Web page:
Picture of boy being examining by doctor at a tuberculosis sanatorium

Understanding our future through Open Access research about our past...

Strathprints makes available scholarly Open Access content by researchers in the Centre for the Social History of Health & Healthcare (CSHHH), based within the School of Humanities, and considered Scotland's leading centre for the history of health and medicine.

Research at CSHHH explores the modern world since 1800 in locations as diverse as the UK, Asia, Africa, North America, and Europe. Areas of specialism include contraception and sexuality; family health and medical services; occupational health and medicine; disability; the history of psychiatry; conflict and warfare; and, drugs, pharmaceuticals and intoxicants.

Explore the Open Access research of the Centre for the Social History of Health and Healthcare. Or explore all of Strathclyde's Open Access research...

Image: Heart of England NHS Foundation Trust. Wellcome Collection - CC-BY.

Defect tolerance of friction stir welds in DH36 steel

Stevenson, Ryan and Toumpis, Athanasios and Galloway, Alexander (2015) Defect tolerance of friction stir welds in DH36 steel. Materials and Design, 87. pp. 701-711. ISSN 0261-3069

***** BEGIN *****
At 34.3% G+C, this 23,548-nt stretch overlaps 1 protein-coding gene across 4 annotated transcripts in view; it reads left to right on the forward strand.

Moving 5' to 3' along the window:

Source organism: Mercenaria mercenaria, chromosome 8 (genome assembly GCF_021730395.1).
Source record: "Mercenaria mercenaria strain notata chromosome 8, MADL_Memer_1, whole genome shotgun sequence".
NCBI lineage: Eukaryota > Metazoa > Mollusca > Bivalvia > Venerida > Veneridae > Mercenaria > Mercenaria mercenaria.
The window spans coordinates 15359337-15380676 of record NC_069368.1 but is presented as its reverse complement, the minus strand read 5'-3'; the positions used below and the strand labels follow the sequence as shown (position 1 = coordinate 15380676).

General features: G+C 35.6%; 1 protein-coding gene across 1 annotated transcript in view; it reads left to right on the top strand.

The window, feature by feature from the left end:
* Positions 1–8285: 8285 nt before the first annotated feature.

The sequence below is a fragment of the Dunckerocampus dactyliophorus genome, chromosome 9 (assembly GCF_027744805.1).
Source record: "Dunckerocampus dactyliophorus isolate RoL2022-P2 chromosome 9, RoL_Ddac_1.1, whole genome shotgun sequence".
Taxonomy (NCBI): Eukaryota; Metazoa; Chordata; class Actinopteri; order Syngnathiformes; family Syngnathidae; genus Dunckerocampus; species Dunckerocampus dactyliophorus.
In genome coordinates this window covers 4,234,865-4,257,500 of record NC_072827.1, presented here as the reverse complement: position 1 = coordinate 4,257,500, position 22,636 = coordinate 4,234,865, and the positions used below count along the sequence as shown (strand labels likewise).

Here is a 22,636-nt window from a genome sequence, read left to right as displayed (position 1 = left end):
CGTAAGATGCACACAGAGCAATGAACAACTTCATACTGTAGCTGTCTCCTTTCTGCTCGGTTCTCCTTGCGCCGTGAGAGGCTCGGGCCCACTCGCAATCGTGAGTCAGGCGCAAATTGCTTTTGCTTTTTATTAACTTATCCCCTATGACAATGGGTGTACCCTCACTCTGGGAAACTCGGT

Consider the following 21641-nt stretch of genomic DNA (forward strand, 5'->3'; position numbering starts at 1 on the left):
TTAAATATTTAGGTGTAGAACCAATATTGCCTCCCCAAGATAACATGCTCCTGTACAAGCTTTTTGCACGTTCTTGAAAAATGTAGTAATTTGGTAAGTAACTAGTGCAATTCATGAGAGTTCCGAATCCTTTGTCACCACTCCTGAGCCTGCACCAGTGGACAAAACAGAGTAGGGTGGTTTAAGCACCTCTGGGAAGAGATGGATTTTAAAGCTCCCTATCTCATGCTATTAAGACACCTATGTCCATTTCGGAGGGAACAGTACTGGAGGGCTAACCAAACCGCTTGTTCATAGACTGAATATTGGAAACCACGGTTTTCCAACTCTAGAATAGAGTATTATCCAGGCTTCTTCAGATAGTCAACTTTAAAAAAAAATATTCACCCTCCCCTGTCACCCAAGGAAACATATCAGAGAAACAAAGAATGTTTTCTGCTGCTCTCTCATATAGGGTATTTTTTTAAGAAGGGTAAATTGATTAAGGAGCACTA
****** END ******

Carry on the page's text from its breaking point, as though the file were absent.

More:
Text (Stevenson-etal-JMatsDes-2015-Defect-tolerance-of-friction-stir-welds-in-DH36-steel)
Accepted Author Manuscript
License: Creative Commons Attribution-NonCommercial-NoDerivatives 4.0 logo

Download (1MB) | Preview


Friction stir welding of steel is in the early stages of development. The aim to commercialise this process creates a trade-off between welding time, cost and quality of the joint produced. Therefore, it becomes critical to analyse the lower quality bound of steel friction stir welds in conventional square edge butt welding configuration. Work has been undertaken to evaluate the microstructure and fatigue performance of 6 mm thick DH36 steel plates friction stir welded with sub-optimal process conditions, resulting in the development of embedded and surface breaking flaws. The defective weldments were characterised to understand the nature of the flaws and a programme of mechanical testing was undertaken (including fatigue assessment) to determine the relationship between the flaw geometry, location and weld quality. A number of characteristic flaws were identified and seen to interact with the samples’ fatigue fracture mechanisms. Samples with wormholes at the weld root produced the lowest fatigue performance. Fracture from incomplete fusion paths at the retreating side of the welds’ top surface was seen to correspond to the highest recorded fatigue lives. The work provides an insight into the complex nature of characteristic flaws in steel friction stir welds and their interaction with fatigue behaviour.